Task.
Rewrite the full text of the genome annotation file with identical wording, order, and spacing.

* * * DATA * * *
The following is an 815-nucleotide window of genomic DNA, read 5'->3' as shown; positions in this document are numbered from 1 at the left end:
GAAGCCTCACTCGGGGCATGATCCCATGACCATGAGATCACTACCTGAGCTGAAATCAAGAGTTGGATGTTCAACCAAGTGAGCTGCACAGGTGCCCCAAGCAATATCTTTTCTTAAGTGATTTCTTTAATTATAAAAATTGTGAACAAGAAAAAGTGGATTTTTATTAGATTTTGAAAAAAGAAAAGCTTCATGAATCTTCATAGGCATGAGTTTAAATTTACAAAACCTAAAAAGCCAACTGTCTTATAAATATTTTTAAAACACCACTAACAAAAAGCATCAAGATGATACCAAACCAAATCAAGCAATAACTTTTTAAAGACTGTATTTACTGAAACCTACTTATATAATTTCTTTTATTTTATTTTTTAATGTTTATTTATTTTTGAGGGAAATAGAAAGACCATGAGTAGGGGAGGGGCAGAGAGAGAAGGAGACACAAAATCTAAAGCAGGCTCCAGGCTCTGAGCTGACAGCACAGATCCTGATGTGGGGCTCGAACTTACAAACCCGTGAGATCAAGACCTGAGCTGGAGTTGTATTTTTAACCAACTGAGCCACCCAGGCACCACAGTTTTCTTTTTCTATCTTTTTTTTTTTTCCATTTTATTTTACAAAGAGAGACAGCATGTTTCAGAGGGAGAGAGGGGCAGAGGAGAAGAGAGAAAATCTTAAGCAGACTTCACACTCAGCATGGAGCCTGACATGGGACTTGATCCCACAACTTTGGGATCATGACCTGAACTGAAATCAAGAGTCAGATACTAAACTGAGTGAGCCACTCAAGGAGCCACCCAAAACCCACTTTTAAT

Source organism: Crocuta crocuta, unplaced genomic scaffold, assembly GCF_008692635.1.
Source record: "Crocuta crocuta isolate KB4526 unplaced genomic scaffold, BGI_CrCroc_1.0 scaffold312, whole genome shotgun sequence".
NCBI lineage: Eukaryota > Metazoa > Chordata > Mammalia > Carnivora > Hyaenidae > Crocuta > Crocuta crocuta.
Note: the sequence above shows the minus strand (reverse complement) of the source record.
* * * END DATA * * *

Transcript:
The following is an 815-nucleotide window of genomic DNA, read 5'->3' as shown; positions in this document are numbered from 1 at the left end:
GAAGCCTCACTCGGGGCATGATCCCATGACCATGAGATCACTACCTGAGCTGAAATCAAGAGTTGGATGTTCAACCAAGTGAGCTGCACAGGTGCCCCAAGCAATATCTTTTCTTAAGTGATTTCTTTAATTATAAAAATTGTGAACAAGAAAAAGTGGATTTTTATTAGATTTTGAAAAAAGAAAAGCTTCATGAATCTTCATAGGCATGAGTTTAAATTTACAAAACCTAAAAAGCCAACTGTCTTATAAATATTTTTAAAACACCACTAACAAAAAGCATCAAGATGATACCAAACCAAATCAAGCAATAACTTTTTAAAGACTGTATTTACTGAAACCTACTTATATAATTTCTTTTATTTTATTTTTTAATGTTTATTTATTTTTGAGGGAAATAGAAAGACCATGAGTAGGGGAGGGGCAGAGAGAGAAGGAGACACAAAATCTAAAGCAGGCTCCAGGCTCTGAGCTGACAGCACAGATCCTGATGTGGGGCTCGAACTTACAAACCCGTGAGATCAAGACCTGAGCTGGAGTTGTATTTTTAACCAACTGAGCCACCCAGGCACCACAGTTTTCTTTTTCTATCTTTTTTTTTTTTCCATTTTATTTTACAAAGAGAGACAGCATGTTTCAGAGGGAGAGAGGGGCAGAGGAGAAGAGAGAAAATCTTAAGCAGACTTCACACTCAGCATGGAGCCTGACATGGGACTTGATCCCACAACTTTGGGATCATGACCTGAACTGAAATCAAGAGTCAGATACTAAACTGAGTGAGCCACTCAAGGAGCCACCCAAAACCCACTTTTAAT

Source organism: Crocuta crocuta, unplaced genomic scaffold, assembly GCF_008692635.1.
Source record: "Crocuta crocuta isolate KB4526 unplaced genomic scaffold, BGI_CrCroc_1.0 scaffold312, whole genome shotgun sequence".
NCBI lineage: Eukaryota > Metazoa > Chordata > Mammalia > Carnivora > Hyaenidae > Crocuta > Crocuta crocuta.
Note: the sequence above shows the minus strand (reverse complement) of the source record.